The True Cost of Global Corruption. "Graft results in lost tax revenue, but it also takes a social toll." (September 2019). Finance and Development, International Monetary Fund.  "Curbing corruption can be a daunting task, but it is necessary to restore public trust in government. The fight against corruption can also bring significant economic and social gains over time. It starts with domestic political will, continuous strengthening of institutions to promote integrity and accountability, and global cooperation." (concluding paragraph)

Behind the Beautiful Forevers: Life, Death, and Hope in a Mumbai Undercity (2012) Katherine Boo
"The effect of corruption I find most underacknowledged is a contraction not of economic possibility but of our moral universe....It is easy, from a safe distance, to overlook the fact that in undercities governed by corruption, where exhausted people vie on scant terrain for very little, it is blistering hard to be good. The astonishment is that some people are good, and that many people try to be - all those invisible people who every day find themselves faced with dilemmas [of survival and of injustice]" (pages 253-254).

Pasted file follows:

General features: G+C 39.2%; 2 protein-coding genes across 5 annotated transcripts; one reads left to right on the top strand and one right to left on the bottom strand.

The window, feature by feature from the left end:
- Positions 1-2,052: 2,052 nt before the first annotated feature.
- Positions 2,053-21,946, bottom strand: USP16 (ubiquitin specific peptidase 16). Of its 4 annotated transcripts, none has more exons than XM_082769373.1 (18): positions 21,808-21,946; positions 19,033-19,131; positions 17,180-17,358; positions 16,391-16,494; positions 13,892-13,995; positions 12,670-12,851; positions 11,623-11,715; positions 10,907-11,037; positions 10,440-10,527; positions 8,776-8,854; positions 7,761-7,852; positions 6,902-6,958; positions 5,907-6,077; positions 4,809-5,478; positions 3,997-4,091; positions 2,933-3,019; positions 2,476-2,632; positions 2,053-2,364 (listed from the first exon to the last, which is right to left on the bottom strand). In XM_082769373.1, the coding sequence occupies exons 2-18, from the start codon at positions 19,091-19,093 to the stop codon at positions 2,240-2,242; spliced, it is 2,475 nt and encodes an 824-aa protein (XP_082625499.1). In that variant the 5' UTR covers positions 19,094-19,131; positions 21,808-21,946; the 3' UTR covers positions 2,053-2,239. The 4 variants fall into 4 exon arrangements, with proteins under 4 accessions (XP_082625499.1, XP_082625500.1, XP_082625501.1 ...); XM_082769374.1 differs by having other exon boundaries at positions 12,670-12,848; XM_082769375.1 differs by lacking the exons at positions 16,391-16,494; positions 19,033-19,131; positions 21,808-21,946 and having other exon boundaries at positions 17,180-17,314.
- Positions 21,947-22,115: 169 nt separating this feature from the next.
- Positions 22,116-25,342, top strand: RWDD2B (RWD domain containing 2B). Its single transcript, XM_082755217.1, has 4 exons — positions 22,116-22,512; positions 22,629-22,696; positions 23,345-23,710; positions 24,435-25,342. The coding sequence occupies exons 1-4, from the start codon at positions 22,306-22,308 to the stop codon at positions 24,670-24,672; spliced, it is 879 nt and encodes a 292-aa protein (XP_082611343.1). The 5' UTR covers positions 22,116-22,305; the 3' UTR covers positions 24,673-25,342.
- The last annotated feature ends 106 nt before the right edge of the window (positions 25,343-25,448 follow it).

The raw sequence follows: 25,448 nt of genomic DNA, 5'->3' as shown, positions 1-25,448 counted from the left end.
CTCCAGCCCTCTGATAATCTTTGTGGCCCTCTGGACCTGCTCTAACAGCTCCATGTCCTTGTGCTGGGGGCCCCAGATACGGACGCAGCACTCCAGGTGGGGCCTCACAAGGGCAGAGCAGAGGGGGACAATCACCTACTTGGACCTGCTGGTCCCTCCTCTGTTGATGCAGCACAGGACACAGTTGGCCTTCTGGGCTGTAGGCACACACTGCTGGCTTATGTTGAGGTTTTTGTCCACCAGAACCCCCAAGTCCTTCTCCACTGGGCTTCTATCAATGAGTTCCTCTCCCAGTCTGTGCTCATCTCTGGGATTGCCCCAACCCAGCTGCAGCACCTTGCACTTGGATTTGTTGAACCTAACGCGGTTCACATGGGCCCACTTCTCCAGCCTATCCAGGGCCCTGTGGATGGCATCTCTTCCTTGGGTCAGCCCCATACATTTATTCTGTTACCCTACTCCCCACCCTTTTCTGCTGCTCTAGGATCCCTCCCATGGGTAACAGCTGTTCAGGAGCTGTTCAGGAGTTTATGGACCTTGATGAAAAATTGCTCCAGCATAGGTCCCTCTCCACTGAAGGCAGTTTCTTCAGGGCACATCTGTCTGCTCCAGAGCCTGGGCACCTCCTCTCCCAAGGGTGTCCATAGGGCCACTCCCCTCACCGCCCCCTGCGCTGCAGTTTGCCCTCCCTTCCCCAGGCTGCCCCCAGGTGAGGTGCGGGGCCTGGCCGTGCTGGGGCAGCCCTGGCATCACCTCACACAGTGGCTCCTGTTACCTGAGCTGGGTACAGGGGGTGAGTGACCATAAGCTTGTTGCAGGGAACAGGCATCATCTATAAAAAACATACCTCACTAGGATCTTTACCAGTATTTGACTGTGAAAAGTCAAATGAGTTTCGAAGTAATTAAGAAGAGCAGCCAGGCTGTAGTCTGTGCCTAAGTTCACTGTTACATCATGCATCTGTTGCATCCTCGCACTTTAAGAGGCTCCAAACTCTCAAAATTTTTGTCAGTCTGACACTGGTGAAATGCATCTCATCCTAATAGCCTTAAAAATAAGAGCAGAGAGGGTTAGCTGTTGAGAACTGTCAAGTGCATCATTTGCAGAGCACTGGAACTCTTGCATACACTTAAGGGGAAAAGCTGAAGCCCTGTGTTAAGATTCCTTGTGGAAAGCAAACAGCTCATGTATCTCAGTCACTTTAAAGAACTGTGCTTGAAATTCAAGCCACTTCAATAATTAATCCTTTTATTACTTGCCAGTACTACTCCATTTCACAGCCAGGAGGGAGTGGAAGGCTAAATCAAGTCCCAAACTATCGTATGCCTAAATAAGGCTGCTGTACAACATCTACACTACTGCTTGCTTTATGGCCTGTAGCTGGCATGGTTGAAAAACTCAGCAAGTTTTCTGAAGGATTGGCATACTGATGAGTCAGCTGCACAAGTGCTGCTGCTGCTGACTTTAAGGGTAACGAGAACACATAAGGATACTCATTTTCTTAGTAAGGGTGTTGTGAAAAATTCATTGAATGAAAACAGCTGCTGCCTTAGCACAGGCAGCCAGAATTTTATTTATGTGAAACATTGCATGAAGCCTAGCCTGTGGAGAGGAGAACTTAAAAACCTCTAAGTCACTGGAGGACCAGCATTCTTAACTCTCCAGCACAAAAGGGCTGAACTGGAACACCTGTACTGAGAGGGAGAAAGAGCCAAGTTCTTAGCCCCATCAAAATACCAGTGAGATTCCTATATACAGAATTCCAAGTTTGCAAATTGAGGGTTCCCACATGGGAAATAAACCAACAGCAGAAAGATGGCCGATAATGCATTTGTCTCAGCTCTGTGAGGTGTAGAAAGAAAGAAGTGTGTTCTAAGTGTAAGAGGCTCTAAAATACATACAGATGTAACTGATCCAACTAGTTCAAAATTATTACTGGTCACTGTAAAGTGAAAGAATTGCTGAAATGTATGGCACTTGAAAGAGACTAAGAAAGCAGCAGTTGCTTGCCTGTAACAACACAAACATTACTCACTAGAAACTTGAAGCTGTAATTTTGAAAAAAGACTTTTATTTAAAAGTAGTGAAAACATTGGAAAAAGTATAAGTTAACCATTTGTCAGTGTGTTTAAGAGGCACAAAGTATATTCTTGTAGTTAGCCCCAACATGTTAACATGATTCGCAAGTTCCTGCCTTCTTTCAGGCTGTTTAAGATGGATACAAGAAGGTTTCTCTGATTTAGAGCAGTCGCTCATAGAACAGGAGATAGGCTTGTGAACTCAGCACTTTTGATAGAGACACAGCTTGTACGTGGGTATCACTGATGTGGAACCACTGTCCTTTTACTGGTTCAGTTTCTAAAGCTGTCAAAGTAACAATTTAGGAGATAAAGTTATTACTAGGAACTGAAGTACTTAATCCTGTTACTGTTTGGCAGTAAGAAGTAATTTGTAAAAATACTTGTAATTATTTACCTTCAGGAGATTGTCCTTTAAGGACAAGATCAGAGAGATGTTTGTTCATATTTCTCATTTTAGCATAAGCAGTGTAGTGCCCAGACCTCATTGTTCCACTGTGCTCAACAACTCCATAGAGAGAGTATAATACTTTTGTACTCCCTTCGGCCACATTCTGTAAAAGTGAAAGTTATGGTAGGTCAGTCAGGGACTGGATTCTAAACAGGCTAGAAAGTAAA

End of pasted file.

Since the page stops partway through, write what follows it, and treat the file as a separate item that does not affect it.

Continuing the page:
ONEis a global movement campaigning to end extreme poverty and preventable disease by 2030, so that everyone, everywhere can lead a life of dignity and opportunity. We believe the fight against poverty isn’t about charity, but about justice and equality.”….“Every year developing countries lose $1,000,000,000,000 — a TRILLION dollars — through a web of shady and corrupt activities that involve phantom firms, money laundering, and illegal tax evasion. That’s money that, if recovered and taxed, could be invested in healthcare or education in the poorest counties. Instead, it fuels inequality and instability, keeping millions of people in developing countries trapped in the cycle of poverty.” (website)

United Nations Convention Against Corruption, Civil Society Coalition“The UNCAC Coalition is a global network of over 350 civil society organisations (CSOs) in over 100 countries, committed to promoting the ratification, implementation and monitoring of the UN Convention against Corruption (UNCAC). Established in August 2006, it mobilises civil society action for UNCAC at international, regional and national levels. The Coalition’s office is registered and based in Vienna, Austria.” (quote from website)

Why Can't Grace Go to School?  EXPOSED Campaign (advocacy video, 2014)
Corruption is closer to home than you might think - or admit.

Reflections and Resources for  2022
Integrity and Corruption in thhe Health Sector
Moral Health for a More Whole World

Linking the Sustainable Development Goals (SDGs)
Poverty SDG 1-Health SDG 3-Corruption SDG 16